With Trump likely to boost government spending, there will be even more attention than usual on the strength of the US economy. Despite the recent optimism, the reality is that real GDP in major economies has been declining steadily over the past 40 years, with ageing populations being a major factor. Friday’s December non-farm payroll release showed 156,000 jobs added which compares to 271,000 for the same month of 2015 and 292,000 the year before. The lower-than-expected reading was sufficient to nudge the unemployment rate higher to 4.7% from November’s reading of 4.6% and the participation rate was unchanged at 62.7%. Even if Trump’s policies do succeed in boosting growth in the short run, which seems quite likely, the underlying backdrop of ageing populations in the major economies will prove to be a significant headwind.
The other thing to watch will be global trade. Whether the actual impact of a Trump Presidency on global trade will turn out to be as negative as the campaign’s protectionist rhetoric remains unclear save that even under a better case scenario Trump is clearly looking to renegotiate the status quo. While NAFTA (with Canada and Mexico) is one agreement that he has been particularly vitriolic about, describing it as ‘probably the worst trade deal ever agreed to’, any country running a large bilateral surplus with the US could well find themselves in the firing line.
The US Treasury already releases a Semi-Annual Report to Congress on the Foreign Exchange Policies of Major Trading Partners of the US as part of a view of the exchange rate and externally-oriented policies of its major trading partners. In the October report Germany, China, Japan, Korea, Taiwan and Switzerland are all on a monitoring list having at least 2 of the following 3 traits: a material bilateral trade surplus with the US, a material current account or exhibiting persistent one sided foreign-exchange intervention. That said, under that review period none of the named countries exhibited all 3 traits or were considered currency manipulators. Nevertheless, this list of countries may find themselves more heavily scrutinised under a Trump administration.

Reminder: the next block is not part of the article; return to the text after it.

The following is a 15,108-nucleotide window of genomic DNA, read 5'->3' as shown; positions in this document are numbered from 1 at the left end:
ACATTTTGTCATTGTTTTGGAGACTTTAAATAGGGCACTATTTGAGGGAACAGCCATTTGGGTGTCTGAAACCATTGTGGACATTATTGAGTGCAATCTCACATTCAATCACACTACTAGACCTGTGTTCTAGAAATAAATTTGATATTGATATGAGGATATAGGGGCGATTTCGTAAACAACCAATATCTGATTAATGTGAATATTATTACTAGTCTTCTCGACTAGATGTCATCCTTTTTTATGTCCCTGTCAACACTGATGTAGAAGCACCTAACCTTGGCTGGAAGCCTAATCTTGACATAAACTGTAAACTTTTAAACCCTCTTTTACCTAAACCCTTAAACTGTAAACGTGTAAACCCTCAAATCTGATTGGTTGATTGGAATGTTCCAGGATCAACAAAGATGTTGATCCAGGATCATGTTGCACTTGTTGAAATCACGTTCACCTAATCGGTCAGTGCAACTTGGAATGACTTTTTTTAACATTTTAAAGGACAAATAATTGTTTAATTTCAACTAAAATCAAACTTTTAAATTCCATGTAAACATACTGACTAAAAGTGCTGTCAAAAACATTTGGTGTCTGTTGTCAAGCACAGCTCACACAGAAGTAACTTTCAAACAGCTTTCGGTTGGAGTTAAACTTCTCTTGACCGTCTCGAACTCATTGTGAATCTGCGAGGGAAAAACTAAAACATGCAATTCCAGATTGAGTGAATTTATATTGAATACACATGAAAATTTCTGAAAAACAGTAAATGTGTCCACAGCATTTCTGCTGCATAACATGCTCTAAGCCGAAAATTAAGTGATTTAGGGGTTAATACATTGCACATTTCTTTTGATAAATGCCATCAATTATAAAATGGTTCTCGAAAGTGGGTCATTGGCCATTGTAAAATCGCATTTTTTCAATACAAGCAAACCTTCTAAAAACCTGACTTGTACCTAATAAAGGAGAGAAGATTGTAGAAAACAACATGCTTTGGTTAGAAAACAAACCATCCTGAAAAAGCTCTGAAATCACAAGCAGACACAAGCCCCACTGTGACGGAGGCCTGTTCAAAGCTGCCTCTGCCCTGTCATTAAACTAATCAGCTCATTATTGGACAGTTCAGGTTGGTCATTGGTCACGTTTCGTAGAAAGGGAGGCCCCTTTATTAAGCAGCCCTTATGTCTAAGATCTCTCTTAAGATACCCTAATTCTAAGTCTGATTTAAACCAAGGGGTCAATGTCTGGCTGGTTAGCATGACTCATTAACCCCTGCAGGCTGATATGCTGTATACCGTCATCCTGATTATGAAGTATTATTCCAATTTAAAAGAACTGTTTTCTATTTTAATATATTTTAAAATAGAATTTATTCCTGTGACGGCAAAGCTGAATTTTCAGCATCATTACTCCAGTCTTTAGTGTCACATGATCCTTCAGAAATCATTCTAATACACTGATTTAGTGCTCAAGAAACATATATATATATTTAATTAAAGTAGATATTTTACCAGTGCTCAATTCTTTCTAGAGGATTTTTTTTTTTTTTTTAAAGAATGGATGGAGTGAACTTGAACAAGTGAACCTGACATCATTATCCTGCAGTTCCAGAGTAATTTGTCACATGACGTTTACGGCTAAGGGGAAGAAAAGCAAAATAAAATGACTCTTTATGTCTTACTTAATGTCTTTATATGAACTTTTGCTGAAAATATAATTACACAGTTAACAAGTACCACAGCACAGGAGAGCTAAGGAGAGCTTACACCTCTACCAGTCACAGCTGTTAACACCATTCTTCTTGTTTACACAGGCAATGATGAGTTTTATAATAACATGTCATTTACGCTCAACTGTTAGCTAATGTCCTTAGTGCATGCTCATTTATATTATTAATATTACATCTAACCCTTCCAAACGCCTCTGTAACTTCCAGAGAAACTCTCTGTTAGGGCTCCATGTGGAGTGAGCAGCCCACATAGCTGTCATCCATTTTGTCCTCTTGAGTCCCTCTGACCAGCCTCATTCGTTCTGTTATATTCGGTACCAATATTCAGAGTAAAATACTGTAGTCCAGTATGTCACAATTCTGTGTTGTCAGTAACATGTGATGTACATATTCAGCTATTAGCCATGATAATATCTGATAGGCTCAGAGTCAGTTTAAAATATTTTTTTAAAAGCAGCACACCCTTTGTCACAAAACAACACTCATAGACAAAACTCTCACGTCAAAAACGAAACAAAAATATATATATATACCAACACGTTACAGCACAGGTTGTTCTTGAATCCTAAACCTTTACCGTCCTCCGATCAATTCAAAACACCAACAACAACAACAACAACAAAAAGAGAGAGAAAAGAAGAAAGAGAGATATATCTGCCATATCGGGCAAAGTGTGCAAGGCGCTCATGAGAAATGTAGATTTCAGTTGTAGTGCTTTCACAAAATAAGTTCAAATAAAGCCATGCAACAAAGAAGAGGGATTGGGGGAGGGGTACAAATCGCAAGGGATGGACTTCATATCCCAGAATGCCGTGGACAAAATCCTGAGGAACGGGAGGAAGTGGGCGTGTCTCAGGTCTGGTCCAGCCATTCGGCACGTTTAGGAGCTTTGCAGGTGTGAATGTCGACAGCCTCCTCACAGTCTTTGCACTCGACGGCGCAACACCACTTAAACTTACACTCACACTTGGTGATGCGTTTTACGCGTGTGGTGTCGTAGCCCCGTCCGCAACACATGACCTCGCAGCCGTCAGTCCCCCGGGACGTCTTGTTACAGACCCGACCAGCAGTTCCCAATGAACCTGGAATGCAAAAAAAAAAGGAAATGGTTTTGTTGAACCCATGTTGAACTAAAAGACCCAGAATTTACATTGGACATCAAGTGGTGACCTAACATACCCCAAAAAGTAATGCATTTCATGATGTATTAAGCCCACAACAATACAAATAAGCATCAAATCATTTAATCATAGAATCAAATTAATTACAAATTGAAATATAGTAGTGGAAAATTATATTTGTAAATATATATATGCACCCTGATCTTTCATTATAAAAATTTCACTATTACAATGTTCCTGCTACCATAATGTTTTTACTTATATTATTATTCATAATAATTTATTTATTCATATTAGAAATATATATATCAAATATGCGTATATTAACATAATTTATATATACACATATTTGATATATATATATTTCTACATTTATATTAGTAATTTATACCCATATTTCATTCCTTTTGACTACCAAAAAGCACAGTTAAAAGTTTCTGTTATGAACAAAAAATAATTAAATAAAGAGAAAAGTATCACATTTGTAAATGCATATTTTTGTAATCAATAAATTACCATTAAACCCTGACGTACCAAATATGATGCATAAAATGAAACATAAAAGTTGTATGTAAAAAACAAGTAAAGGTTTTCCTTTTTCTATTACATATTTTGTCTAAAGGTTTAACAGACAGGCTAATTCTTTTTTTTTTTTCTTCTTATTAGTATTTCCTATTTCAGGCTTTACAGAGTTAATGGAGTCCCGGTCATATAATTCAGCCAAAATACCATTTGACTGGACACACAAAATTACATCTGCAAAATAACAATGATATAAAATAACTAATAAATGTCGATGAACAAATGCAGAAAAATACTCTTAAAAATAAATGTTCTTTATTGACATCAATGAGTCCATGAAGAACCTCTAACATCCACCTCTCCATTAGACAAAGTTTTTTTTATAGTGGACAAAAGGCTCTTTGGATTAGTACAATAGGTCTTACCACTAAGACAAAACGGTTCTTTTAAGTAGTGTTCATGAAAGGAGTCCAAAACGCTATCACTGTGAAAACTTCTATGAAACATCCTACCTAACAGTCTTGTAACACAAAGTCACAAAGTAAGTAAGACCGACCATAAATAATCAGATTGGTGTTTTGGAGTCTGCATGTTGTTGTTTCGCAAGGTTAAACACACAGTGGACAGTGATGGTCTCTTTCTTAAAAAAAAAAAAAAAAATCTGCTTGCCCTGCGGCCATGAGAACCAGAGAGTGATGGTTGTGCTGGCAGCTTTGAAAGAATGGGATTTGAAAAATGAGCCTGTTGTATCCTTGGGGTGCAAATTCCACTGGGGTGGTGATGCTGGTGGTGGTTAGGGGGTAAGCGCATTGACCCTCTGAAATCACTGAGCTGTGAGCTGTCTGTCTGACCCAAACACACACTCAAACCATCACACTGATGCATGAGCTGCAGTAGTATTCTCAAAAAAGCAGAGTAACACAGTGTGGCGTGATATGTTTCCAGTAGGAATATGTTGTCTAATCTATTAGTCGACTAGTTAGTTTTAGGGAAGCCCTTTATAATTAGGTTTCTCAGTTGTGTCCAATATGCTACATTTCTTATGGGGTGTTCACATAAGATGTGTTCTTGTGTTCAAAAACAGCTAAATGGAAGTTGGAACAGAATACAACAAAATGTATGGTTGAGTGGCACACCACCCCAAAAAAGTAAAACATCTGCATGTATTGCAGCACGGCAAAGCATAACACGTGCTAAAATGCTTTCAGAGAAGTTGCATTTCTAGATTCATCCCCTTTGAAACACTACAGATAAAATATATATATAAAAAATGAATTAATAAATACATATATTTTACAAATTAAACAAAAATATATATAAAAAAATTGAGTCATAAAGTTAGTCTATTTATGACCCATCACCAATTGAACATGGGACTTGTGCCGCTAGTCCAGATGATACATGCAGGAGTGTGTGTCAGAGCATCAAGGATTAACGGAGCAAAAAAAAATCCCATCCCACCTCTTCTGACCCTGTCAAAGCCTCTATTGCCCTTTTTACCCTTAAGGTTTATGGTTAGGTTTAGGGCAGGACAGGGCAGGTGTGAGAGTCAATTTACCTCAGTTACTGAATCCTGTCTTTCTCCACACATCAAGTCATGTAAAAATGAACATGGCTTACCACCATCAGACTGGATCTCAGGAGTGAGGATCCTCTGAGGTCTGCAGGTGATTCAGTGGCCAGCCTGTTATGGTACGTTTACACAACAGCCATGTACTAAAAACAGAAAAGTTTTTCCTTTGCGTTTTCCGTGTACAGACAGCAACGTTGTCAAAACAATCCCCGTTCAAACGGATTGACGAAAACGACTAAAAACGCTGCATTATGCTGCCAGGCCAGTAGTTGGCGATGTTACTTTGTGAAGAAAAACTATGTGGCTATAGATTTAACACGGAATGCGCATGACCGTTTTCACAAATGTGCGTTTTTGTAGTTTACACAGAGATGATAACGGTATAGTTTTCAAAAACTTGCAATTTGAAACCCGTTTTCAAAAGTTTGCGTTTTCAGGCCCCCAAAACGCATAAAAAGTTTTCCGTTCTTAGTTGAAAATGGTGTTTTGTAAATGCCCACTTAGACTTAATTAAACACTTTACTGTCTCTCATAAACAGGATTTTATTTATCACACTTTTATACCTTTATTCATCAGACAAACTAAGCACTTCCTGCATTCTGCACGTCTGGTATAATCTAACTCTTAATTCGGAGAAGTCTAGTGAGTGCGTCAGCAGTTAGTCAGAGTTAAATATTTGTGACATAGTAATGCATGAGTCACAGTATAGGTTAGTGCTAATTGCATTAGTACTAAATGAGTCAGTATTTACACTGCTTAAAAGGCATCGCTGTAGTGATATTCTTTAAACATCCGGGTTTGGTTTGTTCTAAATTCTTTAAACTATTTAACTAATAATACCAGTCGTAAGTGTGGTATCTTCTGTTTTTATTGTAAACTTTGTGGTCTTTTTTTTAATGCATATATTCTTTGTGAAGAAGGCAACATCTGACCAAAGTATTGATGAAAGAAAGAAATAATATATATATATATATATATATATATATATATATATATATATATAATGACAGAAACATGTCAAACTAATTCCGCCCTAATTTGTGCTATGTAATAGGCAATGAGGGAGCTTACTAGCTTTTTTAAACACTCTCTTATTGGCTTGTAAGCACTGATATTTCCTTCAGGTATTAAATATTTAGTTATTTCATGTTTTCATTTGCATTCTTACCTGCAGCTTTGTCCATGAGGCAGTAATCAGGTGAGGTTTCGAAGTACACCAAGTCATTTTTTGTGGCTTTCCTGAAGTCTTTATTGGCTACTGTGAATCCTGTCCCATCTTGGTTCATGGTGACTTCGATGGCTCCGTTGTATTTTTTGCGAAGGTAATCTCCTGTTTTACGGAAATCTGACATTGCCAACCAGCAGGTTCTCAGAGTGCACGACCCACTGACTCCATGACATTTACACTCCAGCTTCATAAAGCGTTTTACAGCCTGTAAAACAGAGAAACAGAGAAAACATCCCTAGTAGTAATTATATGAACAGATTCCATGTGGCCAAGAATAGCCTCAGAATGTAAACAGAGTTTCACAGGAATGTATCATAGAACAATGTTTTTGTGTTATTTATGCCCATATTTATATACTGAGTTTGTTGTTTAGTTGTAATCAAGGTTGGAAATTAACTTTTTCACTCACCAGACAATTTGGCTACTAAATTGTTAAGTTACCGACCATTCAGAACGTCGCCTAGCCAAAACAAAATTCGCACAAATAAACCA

China’s trading relationship with the US seems an obvious target with the Trump campaign voicing concern about currency manipulation. China’s decision to broaden the basket of currencies in its trade weighted index at the tail end of last year, from 13 to 24 currencies, means that the basket is now more representative of China’s trading partners as the previous basket excluded South Korea, which is China’s 4th largest trading partner. Although the timing of this move is probably unrelated to Trump’s victory, the stability or otherwise of the renminbi against the basket will be closely watched and provides a much better measure of whether the currency is being allowed to depreciate. In fact, since the middle of last year the renminbi has been broadly stable to stronger against the basket.
Nevertheless, holders of renminbi did lose 2.23% last year if they measured their performance in US dollars, although holders of euros would have lost 3.85% and sterling holders would have lost 16.3%. Whether you would have been better off holding renminbi last year depends on your starting position and 2017 will be no different.